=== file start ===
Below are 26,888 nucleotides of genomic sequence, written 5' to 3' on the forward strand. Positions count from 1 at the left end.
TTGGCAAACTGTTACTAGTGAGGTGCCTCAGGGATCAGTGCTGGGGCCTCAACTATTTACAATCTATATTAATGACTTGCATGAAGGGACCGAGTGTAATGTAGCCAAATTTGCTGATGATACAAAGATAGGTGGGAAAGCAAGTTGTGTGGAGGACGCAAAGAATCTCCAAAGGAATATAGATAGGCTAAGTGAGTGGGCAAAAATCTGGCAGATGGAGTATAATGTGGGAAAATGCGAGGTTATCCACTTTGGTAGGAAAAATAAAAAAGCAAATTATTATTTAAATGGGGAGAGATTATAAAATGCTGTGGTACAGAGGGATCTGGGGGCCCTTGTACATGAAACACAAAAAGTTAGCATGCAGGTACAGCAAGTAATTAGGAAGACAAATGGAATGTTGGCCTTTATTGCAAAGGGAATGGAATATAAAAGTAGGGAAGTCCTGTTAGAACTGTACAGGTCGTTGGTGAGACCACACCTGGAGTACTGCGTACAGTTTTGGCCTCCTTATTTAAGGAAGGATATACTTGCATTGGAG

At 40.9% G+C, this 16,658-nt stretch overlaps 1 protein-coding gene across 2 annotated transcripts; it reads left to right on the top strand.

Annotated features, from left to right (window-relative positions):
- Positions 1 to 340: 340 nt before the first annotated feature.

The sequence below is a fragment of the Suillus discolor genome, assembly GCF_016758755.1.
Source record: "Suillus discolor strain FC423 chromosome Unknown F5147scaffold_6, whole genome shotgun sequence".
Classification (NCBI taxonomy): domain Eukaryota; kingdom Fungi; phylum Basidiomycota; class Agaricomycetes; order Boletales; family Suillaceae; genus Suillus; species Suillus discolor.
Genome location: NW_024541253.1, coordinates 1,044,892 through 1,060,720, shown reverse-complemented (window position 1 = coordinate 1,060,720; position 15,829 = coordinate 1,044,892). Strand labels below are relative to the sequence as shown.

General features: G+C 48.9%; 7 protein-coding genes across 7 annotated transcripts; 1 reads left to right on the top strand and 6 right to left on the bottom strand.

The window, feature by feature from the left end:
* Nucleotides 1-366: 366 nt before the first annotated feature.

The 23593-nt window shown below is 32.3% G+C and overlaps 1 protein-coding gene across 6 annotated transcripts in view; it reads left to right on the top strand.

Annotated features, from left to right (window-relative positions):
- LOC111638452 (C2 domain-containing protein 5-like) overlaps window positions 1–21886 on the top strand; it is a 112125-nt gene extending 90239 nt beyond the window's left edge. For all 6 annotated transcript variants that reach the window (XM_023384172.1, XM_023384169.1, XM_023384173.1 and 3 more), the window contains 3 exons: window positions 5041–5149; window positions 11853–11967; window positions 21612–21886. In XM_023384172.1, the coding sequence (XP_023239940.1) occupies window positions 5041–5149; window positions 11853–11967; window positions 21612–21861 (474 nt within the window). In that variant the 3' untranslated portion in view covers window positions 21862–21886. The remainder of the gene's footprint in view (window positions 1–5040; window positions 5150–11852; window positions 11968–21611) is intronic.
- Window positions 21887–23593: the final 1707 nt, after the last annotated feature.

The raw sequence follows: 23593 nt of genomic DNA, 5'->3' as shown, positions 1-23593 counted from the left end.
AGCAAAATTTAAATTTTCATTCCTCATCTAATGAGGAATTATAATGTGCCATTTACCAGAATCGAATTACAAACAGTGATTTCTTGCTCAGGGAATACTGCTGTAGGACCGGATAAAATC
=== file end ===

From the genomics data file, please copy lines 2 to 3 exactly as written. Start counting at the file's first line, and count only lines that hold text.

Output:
TTGGCAAACTGTTACTAGTGAGGTGCCTCAGGGATCAGTGCTGGGGCCTCAACTATTTACAATCTATATTAATGACTTGCATGAAGGGACCGAGTGTAATGTAGCCAAATTTGCTGATGATACAAAGATAGGTGGGAAAGCAAGTTGTGTGGAGGACGCAAAGAATCTCCAAAGGAATATAGATAGGCTAAGTGAGTGGGCAAAAATCTGGCAGATGGAGTATAATGTGGGAAAATGCGAGGTTATCCACTTTGGTAGGAAAAATAAAAAAGCAAATTATTATTTAAATGGGGAGAGATTATAAAATGCTGTGGTACAGAGGGATCTGGGGGCCCTTGTACATGAAACACAAAAAGTTAGCATGCAGGTACAGCAAGTAATTAGGAAGACAAATGGAATGTTGGCCTTTATTGCAAAGGGAATGGAATATAAAAGTAGGGAAGTCCTGTTAGAACTGTACAGGTCGTTGGTGAGACCACACCTGGAGTACTGCGTACAGTTTTGGCCTCCTTATTTAAGGAAGGATATACTTGCATTGGAG

At 40.9% G+C, this 16,658-nt stretch overlaps 1 protein-coding gene across 2 annotated transcripts; it reads left to right on the top strand.